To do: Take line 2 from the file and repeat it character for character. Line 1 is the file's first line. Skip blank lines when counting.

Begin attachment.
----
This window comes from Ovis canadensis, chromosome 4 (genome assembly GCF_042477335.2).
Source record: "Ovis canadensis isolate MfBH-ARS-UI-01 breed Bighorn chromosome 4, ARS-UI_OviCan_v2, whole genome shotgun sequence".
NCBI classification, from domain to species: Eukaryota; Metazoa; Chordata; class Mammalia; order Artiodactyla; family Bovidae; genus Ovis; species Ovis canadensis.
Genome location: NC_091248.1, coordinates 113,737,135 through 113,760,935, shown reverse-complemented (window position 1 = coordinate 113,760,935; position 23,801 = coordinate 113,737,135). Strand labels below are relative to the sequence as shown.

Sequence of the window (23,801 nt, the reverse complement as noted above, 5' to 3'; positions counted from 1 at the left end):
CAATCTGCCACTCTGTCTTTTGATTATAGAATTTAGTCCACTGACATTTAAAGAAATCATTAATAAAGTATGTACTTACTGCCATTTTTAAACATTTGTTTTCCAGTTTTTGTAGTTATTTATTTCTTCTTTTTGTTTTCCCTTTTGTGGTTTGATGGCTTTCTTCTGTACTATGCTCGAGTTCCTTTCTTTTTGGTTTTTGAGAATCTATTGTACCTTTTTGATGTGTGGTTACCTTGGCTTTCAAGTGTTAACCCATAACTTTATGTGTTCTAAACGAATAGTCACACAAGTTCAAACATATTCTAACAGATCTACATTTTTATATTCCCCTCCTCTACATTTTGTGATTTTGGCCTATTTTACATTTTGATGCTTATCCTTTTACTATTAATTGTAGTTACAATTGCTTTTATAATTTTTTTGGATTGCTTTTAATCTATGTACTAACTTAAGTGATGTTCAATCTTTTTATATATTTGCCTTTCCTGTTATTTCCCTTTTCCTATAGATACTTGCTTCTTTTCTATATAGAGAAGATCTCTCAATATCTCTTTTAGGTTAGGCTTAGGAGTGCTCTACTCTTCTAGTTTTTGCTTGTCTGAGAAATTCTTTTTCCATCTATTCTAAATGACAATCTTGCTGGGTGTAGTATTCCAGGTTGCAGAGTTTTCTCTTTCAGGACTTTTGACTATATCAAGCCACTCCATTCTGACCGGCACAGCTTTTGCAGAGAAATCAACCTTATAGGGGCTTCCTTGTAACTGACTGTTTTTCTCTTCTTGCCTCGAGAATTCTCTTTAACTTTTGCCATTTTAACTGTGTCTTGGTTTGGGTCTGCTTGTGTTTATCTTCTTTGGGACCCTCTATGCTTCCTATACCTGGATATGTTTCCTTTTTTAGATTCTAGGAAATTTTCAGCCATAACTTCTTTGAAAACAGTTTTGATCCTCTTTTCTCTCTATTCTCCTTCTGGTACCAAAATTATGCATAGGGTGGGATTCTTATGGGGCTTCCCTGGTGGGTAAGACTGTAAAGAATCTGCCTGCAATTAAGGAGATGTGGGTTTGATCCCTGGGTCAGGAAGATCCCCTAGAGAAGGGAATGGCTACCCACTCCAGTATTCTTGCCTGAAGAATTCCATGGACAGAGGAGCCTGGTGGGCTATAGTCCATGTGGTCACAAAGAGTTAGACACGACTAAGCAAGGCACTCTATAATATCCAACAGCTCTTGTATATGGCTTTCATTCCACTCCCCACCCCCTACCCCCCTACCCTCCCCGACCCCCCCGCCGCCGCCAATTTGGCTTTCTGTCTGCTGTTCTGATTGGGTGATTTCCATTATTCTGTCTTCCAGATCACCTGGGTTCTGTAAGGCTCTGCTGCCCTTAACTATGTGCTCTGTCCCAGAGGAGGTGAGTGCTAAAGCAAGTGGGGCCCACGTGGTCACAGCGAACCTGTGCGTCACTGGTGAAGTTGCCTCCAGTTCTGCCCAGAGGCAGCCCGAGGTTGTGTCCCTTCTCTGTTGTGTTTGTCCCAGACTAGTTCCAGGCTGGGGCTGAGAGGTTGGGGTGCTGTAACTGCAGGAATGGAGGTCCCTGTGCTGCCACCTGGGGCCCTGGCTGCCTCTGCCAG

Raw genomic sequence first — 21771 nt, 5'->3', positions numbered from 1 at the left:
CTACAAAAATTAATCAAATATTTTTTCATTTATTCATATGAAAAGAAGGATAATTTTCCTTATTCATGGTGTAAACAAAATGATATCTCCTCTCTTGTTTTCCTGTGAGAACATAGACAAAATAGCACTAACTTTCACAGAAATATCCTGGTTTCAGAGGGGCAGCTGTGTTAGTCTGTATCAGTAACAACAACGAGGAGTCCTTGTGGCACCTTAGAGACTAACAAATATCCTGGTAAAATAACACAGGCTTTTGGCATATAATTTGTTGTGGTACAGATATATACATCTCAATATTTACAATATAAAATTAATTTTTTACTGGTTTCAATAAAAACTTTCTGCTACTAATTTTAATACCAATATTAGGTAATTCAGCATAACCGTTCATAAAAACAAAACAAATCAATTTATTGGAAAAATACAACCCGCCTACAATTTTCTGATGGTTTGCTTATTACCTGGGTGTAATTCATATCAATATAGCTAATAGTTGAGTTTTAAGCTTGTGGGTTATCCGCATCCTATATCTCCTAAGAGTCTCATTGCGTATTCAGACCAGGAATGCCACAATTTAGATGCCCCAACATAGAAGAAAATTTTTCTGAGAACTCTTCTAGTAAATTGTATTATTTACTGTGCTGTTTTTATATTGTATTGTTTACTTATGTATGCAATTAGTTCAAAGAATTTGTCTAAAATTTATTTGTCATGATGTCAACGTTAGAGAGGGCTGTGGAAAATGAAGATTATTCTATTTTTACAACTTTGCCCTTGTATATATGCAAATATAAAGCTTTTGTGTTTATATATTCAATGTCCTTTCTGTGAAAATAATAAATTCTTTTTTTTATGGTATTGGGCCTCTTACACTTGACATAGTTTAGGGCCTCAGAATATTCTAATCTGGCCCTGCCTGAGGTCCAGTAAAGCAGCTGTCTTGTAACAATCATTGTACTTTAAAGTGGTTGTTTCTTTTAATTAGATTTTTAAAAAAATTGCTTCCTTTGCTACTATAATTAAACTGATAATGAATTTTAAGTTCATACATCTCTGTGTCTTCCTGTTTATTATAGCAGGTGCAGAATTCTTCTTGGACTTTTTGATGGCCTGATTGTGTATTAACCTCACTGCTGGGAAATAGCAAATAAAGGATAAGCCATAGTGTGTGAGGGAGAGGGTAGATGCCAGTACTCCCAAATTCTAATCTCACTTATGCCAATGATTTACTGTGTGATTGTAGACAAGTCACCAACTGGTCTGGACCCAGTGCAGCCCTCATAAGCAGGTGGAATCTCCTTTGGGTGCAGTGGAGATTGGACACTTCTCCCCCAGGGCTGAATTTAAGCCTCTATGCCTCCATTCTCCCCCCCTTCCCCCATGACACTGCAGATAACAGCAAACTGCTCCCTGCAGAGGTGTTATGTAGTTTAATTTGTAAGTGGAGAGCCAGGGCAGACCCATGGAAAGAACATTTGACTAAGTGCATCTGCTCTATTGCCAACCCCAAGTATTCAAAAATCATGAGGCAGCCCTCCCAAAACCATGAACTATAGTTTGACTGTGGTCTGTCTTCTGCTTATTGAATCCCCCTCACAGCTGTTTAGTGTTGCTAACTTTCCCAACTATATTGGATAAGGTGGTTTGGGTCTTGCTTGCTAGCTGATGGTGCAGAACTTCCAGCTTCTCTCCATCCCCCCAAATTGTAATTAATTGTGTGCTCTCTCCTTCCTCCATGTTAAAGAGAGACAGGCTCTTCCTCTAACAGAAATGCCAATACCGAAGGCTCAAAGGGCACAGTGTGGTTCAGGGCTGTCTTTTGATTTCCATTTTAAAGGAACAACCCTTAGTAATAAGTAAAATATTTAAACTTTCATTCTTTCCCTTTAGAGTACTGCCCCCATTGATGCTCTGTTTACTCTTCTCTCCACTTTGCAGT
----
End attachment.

Source record: "Ovis canadensis isolate MfBH-ARS-UI-01 breed Bighorn chromosome 4, ARS-UI_OviCan_v2, whole genome shotgun sequence".